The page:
Supplies: Eight toilet paper rolls, markers or crayons, googly eyes, brads for fastening, skewer or small paper punch, small piece of red paper or ribbon
What to do: Let your kids decorate the toilet paper rolls however they like with the markers or crayons (paint would also work). Once they finish, fold in the edges of the rolls in both directions at the openings. This will create two points. Use a skewer or small paper punch to create a small hole in the points of each roll. Line up the hole from one roll with another and use a brad to fasten them together. This will connect the rolls but also allow your snake to have movement between the pieces. On the front roll, use glue to secure two googly eyes. Then add a small piece of red paper or ribbon on the bottom, inside portion of the front roll to serve as the snake’s tongue.
Supplies: Clothing and accessories for your child and for you
What to do: If your kids have a supply of dress-up clothes in their toy bin, then they may be as tired of them as they are of those other forgotten toys collecting dust at your house. So why not try getting in the dress-up spirit with them? Take out that old bridesmaid dress or your sequined New Year’s gown and let your kids put on their dress-up clothes, too. Or put on something completely out of season, like their favorite swimsuit, sun hat and flip flops for the afternoon. Add accessories and then let the imaginary worlds unfold!
Supplies: Colander or strainer and pipe cleaners
What to do: This is another good one for very small kids. All you need to do is show your kids how to put the ends of pipe cleaners into the holes in a colander. This will create shapes and designs that are certain to make your child light up! Just don’t put pasta on the menu for dinner because your child may not be ready for you to ruin their artwork!
Paint in a bag
Supplies: Paint, large plastic zip-top bag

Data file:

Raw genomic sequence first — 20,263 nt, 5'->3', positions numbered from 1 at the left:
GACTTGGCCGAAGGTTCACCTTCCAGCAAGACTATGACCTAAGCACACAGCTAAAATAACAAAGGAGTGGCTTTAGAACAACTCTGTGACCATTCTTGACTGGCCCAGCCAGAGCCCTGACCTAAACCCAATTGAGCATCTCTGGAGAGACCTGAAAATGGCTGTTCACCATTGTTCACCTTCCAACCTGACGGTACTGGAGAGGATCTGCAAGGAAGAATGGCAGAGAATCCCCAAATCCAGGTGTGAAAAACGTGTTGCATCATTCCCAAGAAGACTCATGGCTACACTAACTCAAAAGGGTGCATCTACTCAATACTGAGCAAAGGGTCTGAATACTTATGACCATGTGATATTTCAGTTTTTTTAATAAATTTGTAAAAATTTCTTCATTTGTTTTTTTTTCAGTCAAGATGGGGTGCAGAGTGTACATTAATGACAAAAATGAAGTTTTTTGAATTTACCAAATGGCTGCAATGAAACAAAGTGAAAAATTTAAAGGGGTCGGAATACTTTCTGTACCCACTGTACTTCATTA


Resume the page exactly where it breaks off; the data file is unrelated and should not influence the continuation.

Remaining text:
What to do: Toddler can’t be trusted to use paint without sneaking a lick from the paintbrush when your back is turned? Then this one is perfect! Take a large Ziploc bag and squeeze in enough paint to make a thin layer across the whole bag once sealed. Then tape it to your hard-surface floor. This ensures that the paint is contained and the bag won’t go sliding all over the place (or into your kid’s mouth). Then let your little one swipe his or her finger over the bag and watch how the pressure manipulates the paint. Show them how to make a smiley face, their initial or shapes (the floor beneath the paint will show through).
Break the rules
What to do: Get crazy and let the kids do something that is typically off limits. So take off the couch cushions, gather the blankets and make a fort or have a picnic in the middle of the living room. I like to let my kids use my make-up about once every six months. They know that it’s off limits on a daily basis but when they’ve been stuck inside for days, this is a great way for them to be creative and silly. It’s also a lesson in “less is more,” which I’m hoping they’ll remember in their teen years.
Supplies: Your imagination
What to do: Sometimes all kids really want is to mix up their daily routine. So why not flip it completely? Declare “backward day” and tell your kids to leave their jammies on when they wake up. Read them a bedtime story and whatever else you usually do before bed. Then serve a dinner item, like spaghetti, in the morning. Your whole daily routine can be switched. Then at night, make pancakes and sausage or whatever breakfast food they love. Let them change into their day-time clothes before heading to bed for the night!
– By Emily Shedek